I was a TL for a few years before I left, so I particularly enjoyed your sample "standards" worker-TL dialogue. That crazy sense of contradiction and disconnect so many Epic workers have with their TLs--and that you characterize well--comes straight from Judy, who (at least when I was there in the mid/late 2000s) exhorted managers to be capricious. Her idea was that you keep people at peak productivity by making sure they never know, exactly, where the goal post is. Independently-minded malcontents won't stand for it and will leave; but people eager to please--people who *need* to please--will just keep trying. So you can essentially keep pulling 125% out of them indefinitely by being an ass and constantly moving the marker of what they need to do or how they need to do it. Judy's specific recommendation at how to get this behavior started: deny vacation requests for no reason and with no discernible pattern. If you're imagining a room full of 200 TLs groaning, privately, at how exactly to implement this cherry management "advice" and how to keep a team running if the critical thinkers and future leaders leave, you've got the right idea.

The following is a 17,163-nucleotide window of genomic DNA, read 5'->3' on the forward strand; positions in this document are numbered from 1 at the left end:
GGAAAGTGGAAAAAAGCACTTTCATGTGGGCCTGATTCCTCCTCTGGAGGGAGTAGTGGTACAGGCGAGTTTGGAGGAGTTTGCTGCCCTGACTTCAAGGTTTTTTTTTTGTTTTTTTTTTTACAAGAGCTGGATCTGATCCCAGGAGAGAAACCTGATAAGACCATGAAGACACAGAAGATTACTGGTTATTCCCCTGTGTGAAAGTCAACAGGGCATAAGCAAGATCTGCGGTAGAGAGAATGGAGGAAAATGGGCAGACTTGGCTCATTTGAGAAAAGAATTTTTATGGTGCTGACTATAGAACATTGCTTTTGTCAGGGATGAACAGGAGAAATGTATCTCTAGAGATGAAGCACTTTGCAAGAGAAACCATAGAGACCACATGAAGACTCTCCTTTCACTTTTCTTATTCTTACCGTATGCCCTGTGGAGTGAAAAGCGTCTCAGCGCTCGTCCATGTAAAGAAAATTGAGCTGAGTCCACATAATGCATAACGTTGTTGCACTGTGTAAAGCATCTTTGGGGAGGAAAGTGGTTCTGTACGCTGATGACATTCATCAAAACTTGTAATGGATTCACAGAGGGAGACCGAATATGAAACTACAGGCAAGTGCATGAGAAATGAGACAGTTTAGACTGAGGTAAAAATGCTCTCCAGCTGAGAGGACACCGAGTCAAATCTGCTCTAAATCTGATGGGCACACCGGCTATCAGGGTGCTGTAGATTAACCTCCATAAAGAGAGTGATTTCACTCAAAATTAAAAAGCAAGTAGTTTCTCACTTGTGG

Again, at least when I was there, Judy was very clear with the TLs about whom Epic really wanted to employ: not leaders, not critical thinkers, not even especially talented people. She wanted people who were eager to please, people who *needed* to please.

    But I disagree with you that Epic "obeys the principle" as it relates to customer expectations. If Epic were satisfying customers, Madison wouldn't be booming with so many Epic-specific consulting firms, of which there seems to be a new one mushrooming from the Near-West-Side firmament every week.